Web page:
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Cancún climate agreement is a win for the climate and world’s forests
BOGOR, Indonesia (14 December 2010) _ An agreement at the U.N. climate talks in Mexico to move ahead with REDD+ is a boon for efforts to cut carbon emissions, slow the rate of deforestation, promote biodiversity and combat poverty.
REDD+ (reducing emissions from deforestation and forest degradation) aims to reward developing nations for protecting, restoring and sustainably managing forests. It offers one of the cheapest options for cutting global greenhouses gases.
“This is a positive outcome from the talks and sends an important signal to REDD+ proponents to move forward," said Frances Seymour, Director General of the Center for International Forestry Research (CIFOR). "The agreement will likely lead to scaling up REDD+ as an officially recognized and politically accepted method of curbing carbon emissions, and brings with it many opportunities for co-benefits.”
The agreement on REDD+ was part of a package of decisions reached at the U.N. Framework Convention on Climate Change 16th Conference of the Parties (UNFCCC COP16) in Cancún, Mexico to move forward on addressing climate change. It came just days after more than 1,500 people gathered on the sidelines of the conference for Forest Day 4 to discuss how to accelerate the integration of forests into climate mitigation and adaptation strategies.
In his opening speech at Forest Day, Mexican President Felipe Calderon Hinojosa stated that “…it’s time for all of us to push, and push hard for the full incorporation of REDD+ into a long-term international climate change agreement.” Other speakers at Forest Day, which is organized by CIFOR and co-hosted by members of the Collaborative Partnership on Forests, identified a lack of a global agreement as a major barrier to further progress on REDD+ and said that it was time to act.
About US$4.5 billion has been promised so far, much of it by Norway in bilateral agreements, to get REDD+ off the ground. Governments of a number of forest-rich countries, including CIFOR’s host country, Indonesia, have made bold commitments to reducing emissions from deforestation and degradation.
Participants at Forest Day recognized that there is broad consensus that well-designed REDD+ initiatives can conserve biodiversity and ecosystem services, improve local livelihoods, promote adaptation, and provide incentives to reform forest governance. CIFOR is coordinating a global comparative study on the first generation of REDD+ initiatives at local and national levels to determine the conditions under which such initiatives can be effective, efficient, and equitable.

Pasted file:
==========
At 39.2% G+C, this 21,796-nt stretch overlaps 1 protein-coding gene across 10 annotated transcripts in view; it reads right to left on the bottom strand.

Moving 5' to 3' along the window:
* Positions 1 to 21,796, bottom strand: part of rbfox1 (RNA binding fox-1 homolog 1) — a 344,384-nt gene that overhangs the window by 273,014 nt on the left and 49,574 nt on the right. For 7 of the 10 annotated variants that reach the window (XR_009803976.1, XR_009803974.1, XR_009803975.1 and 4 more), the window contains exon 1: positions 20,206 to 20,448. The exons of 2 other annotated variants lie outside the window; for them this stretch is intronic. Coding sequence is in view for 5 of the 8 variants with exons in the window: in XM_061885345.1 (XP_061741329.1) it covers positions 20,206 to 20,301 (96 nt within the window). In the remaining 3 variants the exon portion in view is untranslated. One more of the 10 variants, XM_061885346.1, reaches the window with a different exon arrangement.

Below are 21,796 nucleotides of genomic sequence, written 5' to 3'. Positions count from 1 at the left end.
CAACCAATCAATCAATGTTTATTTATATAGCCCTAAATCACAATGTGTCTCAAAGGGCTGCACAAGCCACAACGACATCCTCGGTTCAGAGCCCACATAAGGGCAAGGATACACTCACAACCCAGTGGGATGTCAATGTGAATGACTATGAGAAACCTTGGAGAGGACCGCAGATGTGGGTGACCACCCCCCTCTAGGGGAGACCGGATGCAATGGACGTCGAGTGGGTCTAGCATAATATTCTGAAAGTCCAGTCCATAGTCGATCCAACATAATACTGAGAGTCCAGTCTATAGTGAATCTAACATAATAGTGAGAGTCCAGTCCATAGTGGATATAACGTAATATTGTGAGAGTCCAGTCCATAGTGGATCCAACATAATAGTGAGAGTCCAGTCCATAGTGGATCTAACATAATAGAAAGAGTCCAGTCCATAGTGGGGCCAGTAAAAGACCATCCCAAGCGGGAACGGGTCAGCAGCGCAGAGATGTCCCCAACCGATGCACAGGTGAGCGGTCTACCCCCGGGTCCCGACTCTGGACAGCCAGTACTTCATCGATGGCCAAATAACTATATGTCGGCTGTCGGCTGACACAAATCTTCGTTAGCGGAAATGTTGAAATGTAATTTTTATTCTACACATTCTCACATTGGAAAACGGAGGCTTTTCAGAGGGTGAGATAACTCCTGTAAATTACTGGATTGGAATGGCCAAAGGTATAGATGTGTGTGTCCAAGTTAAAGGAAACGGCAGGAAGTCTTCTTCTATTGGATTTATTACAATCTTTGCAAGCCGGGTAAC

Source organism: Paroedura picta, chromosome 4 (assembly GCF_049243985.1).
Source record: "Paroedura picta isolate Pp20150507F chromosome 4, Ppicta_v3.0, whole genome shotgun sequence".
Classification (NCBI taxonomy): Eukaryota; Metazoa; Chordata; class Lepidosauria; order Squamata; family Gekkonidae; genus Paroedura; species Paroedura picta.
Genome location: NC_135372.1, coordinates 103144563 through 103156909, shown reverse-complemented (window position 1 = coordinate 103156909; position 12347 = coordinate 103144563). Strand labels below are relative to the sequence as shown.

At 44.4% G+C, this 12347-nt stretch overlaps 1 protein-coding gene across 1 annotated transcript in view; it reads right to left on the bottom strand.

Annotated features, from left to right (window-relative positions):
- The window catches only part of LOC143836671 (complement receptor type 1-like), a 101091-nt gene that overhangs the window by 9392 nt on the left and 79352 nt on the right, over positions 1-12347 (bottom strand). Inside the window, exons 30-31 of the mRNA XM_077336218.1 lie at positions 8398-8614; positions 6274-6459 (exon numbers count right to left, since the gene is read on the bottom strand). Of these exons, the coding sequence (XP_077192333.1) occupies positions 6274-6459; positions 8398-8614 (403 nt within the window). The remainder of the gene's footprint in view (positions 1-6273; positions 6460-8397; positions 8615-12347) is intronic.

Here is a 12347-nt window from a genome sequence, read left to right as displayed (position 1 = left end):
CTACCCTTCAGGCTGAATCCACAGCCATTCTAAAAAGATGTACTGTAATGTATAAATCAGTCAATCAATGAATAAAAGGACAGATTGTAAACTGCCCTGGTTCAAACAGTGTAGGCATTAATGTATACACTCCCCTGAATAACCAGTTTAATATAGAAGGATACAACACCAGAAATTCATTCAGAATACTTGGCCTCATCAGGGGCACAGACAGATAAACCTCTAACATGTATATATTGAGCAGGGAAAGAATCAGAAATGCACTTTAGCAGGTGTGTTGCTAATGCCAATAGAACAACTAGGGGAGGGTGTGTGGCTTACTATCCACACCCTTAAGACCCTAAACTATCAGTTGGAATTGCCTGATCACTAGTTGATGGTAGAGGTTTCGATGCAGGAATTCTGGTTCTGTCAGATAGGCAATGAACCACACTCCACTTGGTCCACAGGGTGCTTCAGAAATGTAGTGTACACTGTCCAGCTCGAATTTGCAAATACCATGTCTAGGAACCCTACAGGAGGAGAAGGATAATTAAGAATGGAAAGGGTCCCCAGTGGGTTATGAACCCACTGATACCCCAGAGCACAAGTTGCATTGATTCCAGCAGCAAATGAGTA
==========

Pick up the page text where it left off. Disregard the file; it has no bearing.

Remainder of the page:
The conference’s host country, Mexico, and co-host of Forest Day 4, offers a wealth of examples demonstrating how community management of forests can simultaneously serve rights, livelihoods, and sustainability objectives.
A well-implemented REDD+ agreement with adequate financing and capacity-building can help capture such opportunities. Still, there are legitimate concerns about possible risks to vulnerable human and ecological communities. A REDD+ agreement with robust safeguards is increasingly considered the best way to manage those risks.
The Cancun agreement on REDD+ is expected to increase funding to support REDD+ readiness and invigorate donor pledges for REDD+, but negotiators held off on the controversial introduction of a role for carbon markets.
Dr. Louis Verchot, CIFOR’s principal climate change scientist, welcomed the COP16 agreement on REDD+, but cautioned that the world does not now have the luxury of waiting several more years for the Subsidiary Body for Scientific and Technological Advice (SBSTA) to agree on the details of so-called reference emissions levels and carbon accounting rules. Reference emission levels refer to the benchmarks against which progress in emissions reductions will be measured in a participating country. SBSTA’s task is to provide the COP with advice on scientific, technological and methodological matters, and works to improve the guidelines for preparing national emission inventories.
“If SBSTA were to set standards of performance rather than prescribe specific methods, we would be able to proceed quickly through existing operational processes to promote innovation and learning," Dr. Verchot said. "The risk of no action is surely greater than the risks of moving ahead."
The Center for International Forestry Research (CIFOR) advances human wellbeing, environmental conservation and equity by conducting research to inform policies and practices that affect forests in developing counties. CIFOR helps ensure that decision-making that affects forests is based on solid science and principles of good governance, and reflects the perspectives of developing countries and forest-dependent people. CIFOR is one of 15 centres within the Consultative Group on International Agricultural Research.